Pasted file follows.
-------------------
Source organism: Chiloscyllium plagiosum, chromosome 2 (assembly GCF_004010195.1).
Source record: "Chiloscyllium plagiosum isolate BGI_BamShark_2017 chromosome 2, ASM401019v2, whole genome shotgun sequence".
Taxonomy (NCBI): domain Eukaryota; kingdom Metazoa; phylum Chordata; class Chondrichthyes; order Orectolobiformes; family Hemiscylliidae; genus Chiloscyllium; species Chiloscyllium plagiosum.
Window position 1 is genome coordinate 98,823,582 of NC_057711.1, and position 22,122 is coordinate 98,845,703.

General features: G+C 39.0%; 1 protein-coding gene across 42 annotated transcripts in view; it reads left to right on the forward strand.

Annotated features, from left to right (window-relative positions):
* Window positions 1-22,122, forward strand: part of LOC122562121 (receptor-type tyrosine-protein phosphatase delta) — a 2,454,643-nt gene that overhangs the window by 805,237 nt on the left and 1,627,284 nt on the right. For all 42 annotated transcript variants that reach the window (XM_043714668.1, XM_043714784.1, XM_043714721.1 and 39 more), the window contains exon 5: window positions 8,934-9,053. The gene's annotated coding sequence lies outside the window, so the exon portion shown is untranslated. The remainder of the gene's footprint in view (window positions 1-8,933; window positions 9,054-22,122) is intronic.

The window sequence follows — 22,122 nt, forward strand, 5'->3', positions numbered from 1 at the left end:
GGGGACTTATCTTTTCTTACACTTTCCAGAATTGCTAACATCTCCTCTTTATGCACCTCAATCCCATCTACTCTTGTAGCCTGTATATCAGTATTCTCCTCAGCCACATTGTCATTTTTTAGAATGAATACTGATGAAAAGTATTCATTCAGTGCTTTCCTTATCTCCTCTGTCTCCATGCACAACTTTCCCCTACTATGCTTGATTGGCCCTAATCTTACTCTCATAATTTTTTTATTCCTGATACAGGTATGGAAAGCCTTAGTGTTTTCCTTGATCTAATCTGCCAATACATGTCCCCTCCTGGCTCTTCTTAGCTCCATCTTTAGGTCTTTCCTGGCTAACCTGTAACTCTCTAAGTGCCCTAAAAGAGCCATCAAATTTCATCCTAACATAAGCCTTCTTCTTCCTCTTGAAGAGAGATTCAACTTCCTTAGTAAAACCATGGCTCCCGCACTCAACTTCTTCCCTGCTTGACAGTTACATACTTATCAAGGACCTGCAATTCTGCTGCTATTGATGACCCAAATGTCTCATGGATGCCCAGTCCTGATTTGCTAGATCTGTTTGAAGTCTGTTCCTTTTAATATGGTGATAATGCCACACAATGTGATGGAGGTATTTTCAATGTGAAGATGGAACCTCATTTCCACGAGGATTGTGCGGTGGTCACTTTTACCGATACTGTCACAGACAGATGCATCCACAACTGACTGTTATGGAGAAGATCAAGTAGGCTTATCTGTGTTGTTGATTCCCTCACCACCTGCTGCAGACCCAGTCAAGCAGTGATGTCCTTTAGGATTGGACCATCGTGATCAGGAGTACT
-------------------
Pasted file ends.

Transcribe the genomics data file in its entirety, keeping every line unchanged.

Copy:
Source organism: Chiloscyllium plagiosum, chromosome 2 (assembly GCF_004010195.1).
Source record: "Chiloscyllium plagiosum isolate BGI_BamShark_2017 chromosome 2, ASM401019v2, whole genome shotgun sequence".
Taxonomy (NCBI): domain Eukaryota; kingdom Metazoa; phylum Chordata; class Chondrichthyes; order Orectolobiformes; family Hemiscylliidae; genus Chiloscyllium; species Chiloscyllium plagiosum.
Window position 1 is genome coordinate 98,823,582 of NC_057711.1, and position 22,122 is coordinate 98,845,703.

General features: G+C 39.0%; 1 protein-coding gene across 42 annotated transcripts in view; it reads left to right on the forward strand.

Annotated features, from left to right (window-relative positions):
* Window positions 1-22,122, forward strand: part of LOC122562121 (receptor-type tyrosine-protein phosphatase delta) — a 2,454,643-nt gene that overhangs the window by 805,237 nt on the left and 1,627,284 nt on the right. For all 42 annotated transcript variants that reach the window (XM_043714668.1, XM_043714784.1, XM_043714721.1 and 39 more), the window contains exon 5: window positions 8,934-9,053. The gene's annotated coding sequence lies outside the window, so the exon portion shown is untranslated. The remainder of the gene's footprint in view (window positions 1-8,933; window positions 9,054-22,122) is intronic.

The window sequence follows — 22,122 nt, forward strand, 5'->3', positions numbered from 1 at the left end:
GGGGACTTATCTTTTCTTACACTTTCCAGAATTGCTAACATCTCCTCTTTATGCACCTCAATCCCATCTACTCTTGTAGCCTGTATATCAGTATTCTCCTCAGCCACATTGTCATTTTTTAGAATGAATACTGATGAAAAGTATTCATTCAGTGCTTTCCTTATCTCCTCTGTCTCCATGCACAACTTTCCCCTACTATGCTTGATTGGCCCTAATCTTACTCTCATAATTTTTTTATTCCTGATACAGGTATGGAAAGCCTTAGTGTTTTCCTTGATCTAATCTGCCAATACATGTCCCCTCCTGGCTCTTCTTAGCTCCATCTTTAGGTCTTTCCTGGCTAACCTGTAACTCTCTAAGTGCCCTAAAAGAGCCATCAAATTTCATCCTAACATAAGCCTTCTTCTTCCTCTTGAAGAGAGATTCAACTTCCTTAGTAAAACCATGGCTCCCGCACTCAACTTCTTCCCTGCTTGACAGTTACATACTTATCAAGGACCTGCAATTCTGCTGCTATTGATGACCCAAATGTCTCATGGATGCCCAGTCCTGATTTGCTAGATCTGTTTGAAGTCTGTTCCTTTTAATATGGTGATAATGCCACACAATGTGATGGAGGTATTTTCAATGTGAAGATGGAACCTCATTTCCACGAGGATTGTGCGGTGGTCACTTTTACCGATACTGTCACAGACAGATGCATCCACAACTGACTGTTATGGAGAAGATCAAGTAGGCTTATCTGTGTTGTTGATTCCCTCACCACCTGCTGCAGACCCAGTCAAGCAGTGATGTCCTTTAGGATTGGACCATCGTGATCAGGAGTACT